Born Margaret Power, she is a daughter of Edmund Power and Ellen Sheehy, small landowners. She is “haphazardly educated by her own reading and by her mother’s friend Ann Dwyer.” Her childhood is blighted by her father’s character and poverty, and her early womanhood made wretched by a compulsory marriage at the age of fifteen to Captain Maurice St. Leger Farmer, an English officer whose drunken habits finally bring him as a debtor to the King’s Bench Prison, where he dies by falling out of a window in October 1817. She had left him after three months of marriage.

Marguerite later moves to Hampshire, England to live for five years with the family of Thomas Jenkins, a sympathetic and literary sea captain. Jenkins introduces her to the Irishman Charles John Gardiner, 1st Earl of Blessington, a widower with four children and seven years her senior. They marry at St. Mary’s, Bryanston Square, Marylebone, on February 16, 1818, only four months after the death of her first husband.

Of rare beauty, charm and wit, Lady Blessington is no less distinguished for her generosity and for the extravagant tastes she shares with her second husband, which results in encumbering his estates with debt. On August 25, 1822 they set out for a continental tour with Marguerite’s youngest sister, the 21-year-old Mary Anne, and servants. On the way they meet Count Alfred D’Orsay, who had first become an intimate of Lady Blessington in London in 1821, in Avignon on November 20, 1822, before settling at Genoa for four months from March 31, 1823. There they meet Lord Byron on several occasions, giving Lady Blessington material for her Conversations with Lord Byron.

After that they settle for the most part in Naples, where she meets the Irish writer Richard Robert Madden, who is to become her biographer. They also spend time in Florence with their friend Walter Savage Landor, author of Imaginary Conversations which she greatly admires.

It is in Italy, on December 1, 1827, that Count D’Orsay marries Harriet Gardiner, Lord Blessington’s only daughter by his former wife. The Blessingtons and the newly-wed couple move to Paris towards the end of 1828, taking up residence in the Hôtel Maréchal Ney, where the Earl suddenly dies at the age of 46 of an apoplectic stroke in 1829. D’Orsay and Harriet then accompanied Lady Blessington to England, but the couple separates soon afterwards amidst much acrimony. D’Orsay continues to live with Lady Blessington until her death. Their home, first at Seymour Place, and afterwards Gore House, Kensington, now the site of the Royal Albert Hall, become a centre of attraction for all that is distinguished in literature, learning, art, science and fashion. Benjamin Disraeli writes Venetia whilst staying there, and it is at her home that Hans Christian Andersen first meets Charles Dickens.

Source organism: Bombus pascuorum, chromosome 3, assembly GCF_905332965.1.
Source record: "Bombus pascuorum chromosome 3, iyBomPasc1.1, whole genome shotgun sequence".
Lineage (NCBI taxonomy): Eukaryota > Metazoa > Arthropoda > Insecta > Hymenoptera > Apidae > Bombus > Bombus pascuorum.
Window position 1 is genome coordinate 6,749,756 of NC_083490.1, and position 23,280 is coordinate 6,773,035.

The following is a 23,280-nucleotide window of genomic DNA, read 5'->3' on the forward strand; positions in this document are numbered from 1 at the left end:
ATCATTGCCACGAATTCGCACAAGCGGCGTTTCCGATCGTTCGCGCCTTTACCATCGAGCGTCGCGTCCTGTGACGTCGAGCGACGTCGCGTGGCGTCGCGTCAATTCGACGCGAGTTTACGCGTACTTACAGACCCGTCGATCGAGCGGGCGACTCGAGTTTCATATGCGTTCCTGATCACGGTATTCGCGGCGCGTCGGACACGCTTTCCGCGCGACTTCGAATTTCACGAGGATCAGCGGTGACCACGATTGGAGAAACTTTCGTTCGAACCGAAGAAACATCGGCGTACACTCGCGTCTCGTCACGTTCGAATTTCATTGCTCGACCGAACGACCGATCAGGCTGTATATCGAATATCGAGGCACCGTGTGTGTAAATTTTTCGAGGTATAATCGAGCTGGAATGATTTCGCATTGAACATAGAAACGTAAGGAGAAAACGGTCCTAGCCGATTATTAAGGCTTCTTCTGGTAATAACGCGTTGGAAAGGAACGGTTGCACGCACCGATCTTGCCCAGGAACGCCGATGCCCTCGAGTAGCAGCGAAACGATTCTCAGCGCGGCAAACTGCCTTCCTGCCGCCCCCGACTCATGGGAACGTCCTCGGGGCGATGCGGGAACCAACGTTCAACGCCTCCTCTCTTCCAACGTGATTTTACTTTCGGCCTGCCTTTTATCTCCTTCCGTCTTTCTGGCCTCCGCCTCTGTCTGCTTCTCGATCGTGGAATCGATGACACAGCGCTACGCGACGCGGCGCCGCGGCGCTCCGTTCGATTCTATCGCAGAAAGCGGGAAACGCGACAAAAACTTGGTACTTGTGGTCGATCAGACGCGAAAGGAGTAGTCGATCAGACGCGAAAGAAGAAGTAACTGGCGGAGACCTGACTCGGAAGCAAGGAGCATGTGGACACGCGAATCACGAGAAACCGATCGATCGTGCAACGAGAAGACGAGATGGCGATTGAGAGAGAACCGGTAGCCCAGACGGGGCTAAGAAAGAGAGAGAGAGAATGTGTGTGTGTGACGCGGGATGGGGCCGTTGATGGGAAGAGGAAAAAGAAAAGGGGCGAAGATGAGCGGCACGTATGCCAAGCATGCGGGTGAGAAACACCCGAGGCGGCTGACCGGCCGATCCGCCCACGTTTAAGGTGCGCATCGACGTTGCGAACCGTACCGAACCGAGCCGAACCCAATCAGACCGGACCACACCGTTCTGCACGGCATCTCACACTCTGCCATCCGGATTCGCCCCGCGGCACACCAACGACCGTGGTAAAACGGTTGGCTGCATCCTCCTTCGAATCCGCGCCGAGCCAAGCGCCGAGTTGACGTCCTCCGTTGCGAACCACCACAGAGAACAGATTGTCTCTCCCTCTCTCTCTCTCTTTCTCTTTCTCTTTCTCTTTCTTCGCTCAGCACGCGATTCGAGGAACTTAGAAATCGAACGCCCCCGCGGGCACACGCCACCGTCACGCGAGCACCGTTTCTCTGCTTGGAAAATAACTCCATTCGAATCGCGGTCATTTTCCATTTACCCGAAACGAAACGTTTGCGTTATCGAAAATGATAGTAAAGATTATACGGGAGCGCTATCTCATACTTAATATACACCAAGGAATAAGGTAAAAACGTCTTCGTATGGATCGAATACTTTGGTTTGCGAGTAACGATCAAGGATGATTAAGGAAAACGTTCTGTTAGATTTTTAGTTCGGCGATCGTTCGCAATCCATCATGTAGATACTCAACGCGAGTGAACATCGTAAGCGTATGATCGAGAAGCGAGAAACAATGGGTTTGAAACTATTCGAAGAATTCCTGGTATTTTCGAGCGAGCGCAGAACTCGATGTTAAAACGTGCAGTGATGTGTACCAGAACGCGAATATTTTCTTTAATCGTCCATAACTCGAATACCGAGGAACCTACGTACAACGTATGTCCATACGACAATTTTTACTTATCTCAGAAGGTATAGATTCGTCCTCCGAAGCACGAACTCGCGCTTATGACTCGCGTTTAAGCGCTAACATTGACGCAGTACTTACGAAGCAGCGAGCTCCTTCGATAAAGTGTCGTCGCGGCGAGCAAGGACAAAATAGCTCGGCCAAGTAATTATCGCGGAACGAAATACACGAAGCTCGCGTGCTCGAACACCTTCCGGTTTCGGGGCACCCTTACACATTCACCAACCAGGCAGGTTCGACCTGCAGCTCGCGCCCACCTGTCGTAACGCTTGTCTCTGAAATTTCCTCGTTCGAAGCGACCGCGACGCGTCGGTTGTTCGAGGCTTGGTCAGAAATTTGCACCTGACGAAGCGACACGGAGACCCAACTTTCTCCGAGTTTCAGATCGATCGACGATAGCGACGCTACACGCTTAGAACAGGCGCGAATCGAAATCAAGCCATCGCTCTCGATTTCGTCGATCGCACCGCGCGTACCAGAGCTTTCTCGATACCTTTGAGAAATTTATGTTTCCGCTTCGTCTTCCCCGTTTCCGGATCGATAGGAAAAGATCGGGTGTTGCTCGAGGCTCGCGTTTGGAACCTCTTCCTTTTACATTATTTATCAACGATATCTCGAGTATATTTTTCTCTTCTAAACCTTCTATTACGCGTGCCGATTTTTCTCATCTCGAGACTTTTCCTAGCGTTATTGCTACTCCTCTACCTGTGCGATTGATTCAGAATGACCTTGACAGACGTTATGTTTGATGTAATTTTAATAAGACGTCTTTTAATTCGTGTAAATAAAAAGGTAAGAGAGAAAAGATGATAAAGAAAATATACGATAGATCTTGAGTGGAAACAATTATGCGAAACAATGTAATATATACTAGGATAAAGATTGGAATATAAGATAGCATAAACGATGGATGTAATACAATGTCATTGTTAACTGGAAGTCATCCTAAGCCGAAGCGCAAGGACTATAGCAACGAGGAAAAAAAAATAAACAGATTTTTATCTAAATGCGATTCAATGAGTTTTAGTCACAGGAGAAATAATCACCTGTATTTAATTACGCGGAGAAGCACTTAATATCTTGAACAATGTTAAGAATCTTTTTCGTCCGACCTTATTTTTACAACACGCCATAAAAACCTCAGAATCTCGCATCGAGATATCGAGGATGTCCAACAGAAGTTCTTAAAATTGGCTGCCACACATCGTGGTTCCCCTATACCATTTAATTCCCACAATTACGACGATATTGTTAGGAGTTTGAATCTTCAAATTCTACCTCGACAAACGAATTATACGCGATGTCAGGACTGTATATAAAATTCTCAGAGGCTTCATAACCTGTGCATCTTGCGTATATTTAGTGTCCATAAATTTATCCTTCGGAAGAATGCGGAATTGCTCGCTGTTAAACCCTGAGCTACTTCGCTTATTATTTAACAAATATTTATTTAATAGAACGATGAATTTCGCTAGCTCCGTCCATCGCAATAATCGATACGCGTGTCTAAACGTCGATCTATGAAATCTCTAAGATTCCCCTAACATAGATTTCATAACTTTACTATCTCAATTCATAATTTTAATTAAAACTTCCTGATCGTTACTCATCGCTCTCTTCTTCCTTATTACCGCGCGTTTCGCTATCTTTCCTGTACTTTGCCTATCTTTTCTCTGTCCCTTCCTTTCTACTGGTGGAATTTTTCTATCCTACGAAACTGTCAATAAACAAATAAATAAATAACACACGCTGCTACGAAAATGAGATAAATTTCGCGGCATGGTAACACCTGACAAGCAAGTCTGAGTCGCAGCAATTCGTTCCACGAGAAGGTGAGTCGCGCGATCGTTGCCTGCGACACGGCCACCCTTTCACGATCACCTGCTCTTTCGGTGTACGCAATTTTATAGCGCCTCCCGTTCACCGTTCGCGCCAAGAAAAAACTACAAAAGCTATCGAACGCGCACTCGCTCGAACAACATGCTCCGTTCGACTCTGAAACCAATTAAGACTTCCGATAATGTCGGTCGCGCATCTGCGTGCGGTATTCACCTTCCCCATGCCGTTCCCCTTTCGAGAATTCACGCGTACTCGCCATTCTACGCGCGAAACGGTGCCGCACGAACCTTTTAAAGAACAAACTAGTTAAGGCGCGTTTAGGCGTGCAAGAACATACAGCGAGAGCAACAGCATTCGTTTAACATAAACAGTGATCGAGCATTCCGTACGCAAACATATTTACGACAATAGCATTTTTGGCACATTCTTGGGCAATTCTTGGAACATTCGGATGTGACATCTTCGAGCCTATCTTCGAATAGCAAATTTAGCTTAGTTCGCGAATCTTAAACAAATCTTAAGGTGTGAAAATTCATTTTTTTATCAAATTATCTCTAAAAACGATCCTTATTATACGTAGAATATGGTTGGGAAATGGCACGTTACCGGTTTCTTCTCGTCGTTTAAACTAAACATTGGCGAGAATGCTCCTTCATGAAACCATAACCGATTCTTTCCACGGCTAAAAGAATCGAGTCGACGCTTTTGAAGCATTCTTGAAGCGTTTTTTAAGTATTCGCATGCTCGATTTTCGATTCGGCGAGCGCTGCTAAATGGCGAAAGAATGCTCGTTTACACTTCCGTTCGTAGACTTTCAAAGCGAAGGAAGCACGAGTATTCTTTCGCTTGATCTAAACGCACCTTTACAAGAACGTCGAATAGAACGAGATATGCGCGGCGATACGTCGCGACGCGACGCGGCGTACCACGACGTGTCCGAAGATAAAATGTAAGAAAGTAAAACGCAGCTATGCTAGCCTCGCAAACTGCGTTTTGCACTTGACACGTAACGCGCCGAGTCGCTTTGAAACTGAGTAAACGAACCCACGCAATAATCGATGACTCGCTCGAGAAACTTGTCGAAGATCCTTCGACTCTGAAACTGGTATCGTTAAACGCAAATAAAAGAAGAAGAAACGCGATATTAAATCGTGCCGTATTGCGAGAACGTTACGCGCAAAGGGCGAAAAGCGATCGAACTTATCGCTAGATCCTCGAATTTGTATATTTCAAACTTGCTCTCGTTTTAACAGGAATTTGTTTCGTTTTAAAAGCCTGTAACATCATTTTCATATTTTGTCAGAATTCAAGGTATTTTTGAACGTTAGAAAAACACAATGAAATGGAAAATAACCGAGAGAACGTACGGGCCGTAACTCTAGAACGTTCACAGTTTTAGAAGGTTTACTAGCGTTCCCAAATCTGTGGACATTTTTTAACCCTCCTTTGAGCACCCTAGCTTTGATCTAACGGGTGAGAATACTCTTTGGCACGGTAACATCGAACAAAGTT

After her husband’s death Lady Blessington supplements her diminished income by contributing to various periodicals as well as by writing novels. She is for some years editor of The Book of Beauty and The Keepsake, popular annuals of the day. In 1834 she publishes her Conversations with Lord Byron. Her Idler in Italy (1839–1840), and Idler in France (1841) are popular for their personal gossip and anecdotes, descriptions of nature and sentiment.

Early in 1849, Count D’Orsay leaves Gore House to escape his creditors. Subsequently the furniture and decorations are sold in a public sale successfully discharging Lady Blessington’s debts. She joins the Count in Paris, where she dies on June 4, 1849 of a burst heart. On examination it is discovered that her heart is three times normal size.

(Pictured: Marguerite, Countess of Blessington, painted by Sir Thomas Lawrence in 1822)